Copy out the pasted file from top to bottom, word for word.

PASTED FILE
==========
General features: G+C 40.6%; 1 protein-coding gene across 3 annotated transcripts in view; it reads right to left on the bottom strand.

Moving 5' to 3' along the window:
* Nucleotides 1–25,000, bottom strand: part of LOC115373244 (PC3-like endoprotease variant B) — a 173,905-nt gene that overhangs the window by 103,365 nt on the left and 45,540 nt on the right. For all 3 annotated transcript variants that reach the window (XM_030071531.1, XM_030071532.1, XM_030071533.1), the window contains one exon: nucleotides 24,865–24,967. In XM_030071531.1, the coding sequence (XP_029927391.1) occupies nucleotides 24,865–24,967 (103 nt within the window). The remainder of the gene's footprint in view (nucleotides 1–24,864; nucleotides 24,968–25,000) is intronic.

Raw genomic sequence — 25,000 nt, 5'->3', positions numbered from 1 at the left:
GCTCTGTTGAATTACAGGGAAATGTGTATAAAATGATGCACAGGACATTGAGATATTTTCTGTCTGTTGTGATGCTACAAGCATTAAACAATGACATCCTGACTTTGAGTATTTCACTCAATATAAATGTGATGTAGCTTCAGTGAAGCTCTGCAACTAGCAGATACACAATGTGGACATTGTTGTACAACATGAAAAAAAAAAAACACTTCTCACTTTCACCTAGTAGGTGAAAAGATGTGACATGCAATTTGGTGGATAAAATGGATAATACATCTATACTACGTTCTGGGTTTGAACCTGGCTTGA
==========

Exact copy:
General features: G+C 40.6%; 1 protein-coding gene across 3 annotated transcripts in view; it reads right to left on the bottom strand.

Moving 5' to 3' along the window:
* Nucleotides 1–25,000, bottom strand: part of LOC115373244 (PC3-like endoprotease variant B) — a 173,905-nt gene that overhangs the window by 103,365 nt on the left and 45,540 nt on the right. For all 3 annotated transcript variants that reach the window (XM_030071531.1, XM_030071532.1, XM_030071533.1), the window contains one exon: nucleotides 24,865–24,967. In XM_030071531.1, the coding sequence (XP_029927391.1) occupies nucleotides 24,865–24,967 (103 nt within the window). The remainder of the gene's footprint in view (nucleotides 1–24,864; nucleotides 24,968–25,000) is intronic.

Raw genomic sequence — 25,000 nt, 5'->3', positions numbered from 1 at the left:
GCTCTGTTGAATTACAGGGAAATGTGTATAAAATGATGCACAGGACATTGAGATATTTTCTGTCTGTTGTGATGCTACAAGCATTAAACAATGACATCCTGACTTTGAGTATTTCACTCAATATAAATGTGATGTAGCTTCAGTGAAGCTCTGCAACTAGCAGATACACAATGTGGACATTGTTGTACAACATGAAAAAAAAAAAACACTTCTCACTTTCACCTAGTAGGTGAAAAGATGTGACATGCAATTTGGTGGATAAAATGGATAATACATCTATACTACGTTCTGGGTTTGAACCTGGCTTGA